The facts of New Enterprise Associates 14, L.P., et al. v. Rich, et al., involve Fugue, Inc. (the “Company”), a Delaware corporation founded in 2012 whose business is providing its clients with tools to build, deploy, and maintain a cloud infrastructure security platform. Josh Stella (“Stella”) served as the Company’s Chief Executive Officer during the time in question. In 2013, the Company conducted an offering of its series seed preferred stock, with Core Capital Partners III, L.P. (“Core Capital”), a plaintiff, serving as the lead investor in that series seed offering. Core Capital is an investment fund sponsored by a venture capital firm based in Washington, D.C. In 2014, New Enterprise Associates 14, L.P. and two affiliates, all sophisticated VC funds (these VC funds, together with Core Capital, are referred to herein as the “Funds”), invested in the Company by purchasing preferred stock—ultimately investing approximately $39 million after multiple financing rounds. Each of the Funds was also entitled to appoint one member of the Board. By 2020, the Funds had been invested in the Company for six to seven years, so their investments in the Company were starting to get “long in the tooth” for VC funds. The Funds therefore urged Stella to seek a liquidity event. Toward the end of March 2021, Stella informed the Company’s Board of Directors (the “Board”) of the inability to locate a buyer of the Company, advised the Board that the Company needed capital, and recommended that the Company engage in a recapitalization transaction as a remedy. The Board authorized Stella to proceed.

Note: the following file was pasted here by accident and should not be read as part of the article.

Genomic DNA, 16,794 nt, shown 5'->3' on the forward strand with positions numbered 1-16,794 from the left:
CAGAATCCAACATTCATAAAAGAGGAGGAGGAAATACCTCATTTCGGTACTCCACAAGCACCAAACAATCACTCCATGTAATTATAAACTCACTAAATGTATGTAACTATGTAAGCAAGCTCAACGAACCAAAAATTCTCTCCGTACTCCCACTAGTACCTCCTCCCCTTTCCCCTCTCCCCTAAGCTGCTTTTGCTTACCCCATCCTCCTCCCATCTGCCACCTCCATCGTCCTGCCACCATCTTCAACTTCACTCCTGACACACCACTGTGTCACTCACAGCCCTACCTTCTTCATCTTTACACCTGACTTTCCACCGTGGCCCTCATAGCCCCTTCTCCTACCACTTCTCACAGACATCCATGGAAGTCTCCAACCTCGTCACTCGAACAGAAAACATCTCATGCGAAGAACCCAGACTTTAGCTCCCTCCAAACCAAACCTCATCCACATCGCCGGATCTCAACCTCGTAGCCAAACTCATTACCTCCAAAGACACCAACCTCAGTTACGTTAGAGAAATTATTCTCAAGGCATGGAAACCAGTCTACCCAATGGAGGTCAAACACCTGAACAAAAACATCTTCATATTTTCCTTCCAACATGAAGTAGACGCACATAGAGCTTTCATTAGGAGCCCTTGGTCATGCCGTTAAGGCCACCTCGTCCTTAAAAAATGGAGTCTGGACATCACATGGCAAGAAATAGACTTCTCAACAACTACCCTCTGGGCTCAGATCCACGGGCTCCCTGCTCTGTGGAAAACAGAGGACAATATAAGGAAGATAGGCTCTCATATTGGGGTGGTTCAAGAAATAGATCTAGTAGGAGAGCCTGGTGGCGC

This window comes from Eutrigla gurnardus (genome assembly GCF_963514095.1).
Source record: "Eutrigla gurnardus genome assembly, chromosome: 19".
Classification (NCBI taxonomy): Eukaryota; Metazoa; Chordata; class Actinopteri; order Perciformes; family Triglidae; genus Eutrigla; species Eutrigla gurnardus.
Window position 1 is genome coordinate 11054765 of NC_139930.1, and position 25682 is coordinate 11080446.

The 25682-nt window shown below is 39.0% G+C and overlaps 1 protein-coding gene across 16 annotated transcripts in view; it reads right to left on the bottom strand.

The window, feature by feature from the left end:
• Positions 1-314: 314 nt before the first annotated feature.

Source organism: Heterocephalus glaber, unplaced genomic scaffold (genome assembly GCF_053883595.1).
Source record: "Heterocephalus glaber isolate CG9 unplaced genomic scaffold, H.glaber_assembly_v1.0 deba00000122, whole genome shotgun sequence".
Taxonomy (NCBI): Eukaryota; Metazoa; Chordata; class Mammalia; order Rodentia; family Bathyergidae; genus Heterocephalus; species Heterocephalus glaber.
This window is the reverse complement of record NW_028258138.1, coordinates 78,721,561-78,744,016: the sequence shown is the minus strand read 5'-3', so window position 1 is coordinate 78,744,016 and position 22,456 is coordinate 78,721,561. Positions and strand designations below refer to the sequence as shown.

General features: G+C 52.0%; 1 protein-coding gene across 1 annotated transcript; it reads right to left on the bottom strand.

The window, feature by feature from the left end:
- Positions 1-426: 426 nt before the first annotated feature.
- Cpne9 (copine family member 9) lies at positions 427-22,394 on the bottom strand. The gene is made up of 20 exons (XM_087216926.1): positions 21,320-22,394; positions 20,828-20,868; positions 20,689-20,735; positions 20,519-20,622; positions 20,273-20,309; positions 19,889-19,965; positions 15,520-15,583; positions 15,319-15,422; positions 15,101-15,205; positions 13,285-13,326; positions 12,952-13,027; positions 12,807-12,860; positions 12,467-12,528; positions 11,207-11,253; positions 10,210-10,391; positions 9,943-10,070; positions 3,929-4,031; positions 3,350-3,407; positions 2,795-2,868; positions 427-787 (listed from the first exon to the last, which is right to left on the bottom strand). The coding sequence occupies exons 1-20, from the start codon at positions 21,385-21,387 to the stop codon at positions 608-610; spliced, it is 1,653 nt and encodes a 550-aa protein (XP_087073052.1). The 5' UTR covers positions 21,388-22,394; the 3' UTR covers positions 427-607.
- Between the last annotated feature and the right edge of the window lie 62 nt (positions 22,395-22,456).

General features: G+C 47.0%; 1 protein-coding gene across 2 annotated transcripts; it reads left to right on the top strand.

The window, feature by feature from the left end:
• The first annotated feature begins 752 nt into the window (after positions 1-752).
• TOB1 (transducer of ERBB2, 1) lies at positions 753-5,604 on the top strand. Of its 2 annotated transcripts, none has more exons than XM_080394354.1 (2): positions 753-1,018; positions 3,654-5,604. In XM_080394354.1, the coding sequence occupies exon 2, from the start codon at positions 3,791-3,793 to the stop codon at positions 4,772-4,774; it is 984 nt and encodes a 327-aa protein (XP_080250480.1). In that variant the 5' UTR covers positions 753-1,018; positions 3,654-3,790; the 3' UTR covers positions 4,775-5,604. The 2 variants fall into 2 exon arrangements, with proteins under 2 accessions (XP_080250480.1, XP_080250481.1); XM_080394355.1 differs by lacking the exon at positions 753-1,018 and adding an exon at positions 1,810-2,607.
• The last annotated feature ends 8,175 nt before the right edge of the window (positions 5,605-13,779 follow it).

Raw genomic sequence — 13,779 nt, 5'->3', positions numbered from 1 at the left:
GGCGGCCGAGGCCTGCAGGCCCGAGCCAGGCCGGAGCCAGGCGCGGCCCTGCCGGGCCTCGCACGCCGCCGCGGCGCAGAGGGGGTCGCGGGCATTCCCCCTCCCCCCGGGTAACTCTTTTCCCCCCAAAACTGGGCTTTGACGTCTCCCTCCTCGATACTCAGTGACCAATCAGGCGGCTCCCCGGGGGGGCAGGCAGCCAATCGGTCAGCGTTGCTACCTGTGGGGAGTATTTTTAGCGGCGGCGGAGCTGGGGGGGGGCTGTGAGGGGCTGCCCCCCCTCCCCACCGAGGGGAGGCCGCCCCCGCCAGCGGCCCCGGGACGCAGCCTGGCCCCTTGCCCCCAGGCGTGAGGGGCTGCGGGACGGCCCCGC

As the Funds had no interest investing additional capital in the Company, the Company management finally advised the Board and existing stockholders that the only option available was for the Company to engage in a recapitalization to be led by George Rich (“Rich”). Rich and his investor group would only commit, however, on the following conditions (this arrangement is referred to herein as the “Recapitalization”): (i) the holders of all existing preferred stock had to agree to an exchange of those shares for shares of the Company’s common stock; (ii) Rich and his fellow investors had to receive a new class of preferred stock, with preferential rights; and (iii) the Funds and other significant investors had to execute a voting agreement (the “Voting Agreement”) containing, among other provisions, a drag-along right, giving majority investors (i.e., Rich and his group) the ability to sell the Company to a third party and force the minority investors (i.e., the stockholders before the Recapitalization) to sell their ownership interest as well, without the need for consent from the minority investors, in a qualifying transaction. More significantly, the Voting Agreement also included a covenant from each signatory thereto not to sue Rich or his affiliates over a drag-along sale, including the assertion of any claims for their breach of a fiduciary duty (the “Covenant”). The drag-along right would be triggered if the Board and holders of a majority of the shares of the new class of preferred stock (held by Rich and his investors) approved a transaction that satisfied eight specified criteria (typical of drag-along rights—see the model form of Right of First Refusal and Co-Sale Agreement sponsored by the National Venture Capital Association [the “NVCA”] on its website. ) If those conditions were met, then the signatories to the Voting Agreement were forced to participate in that sale transaction (the “Drag-Along Sale”).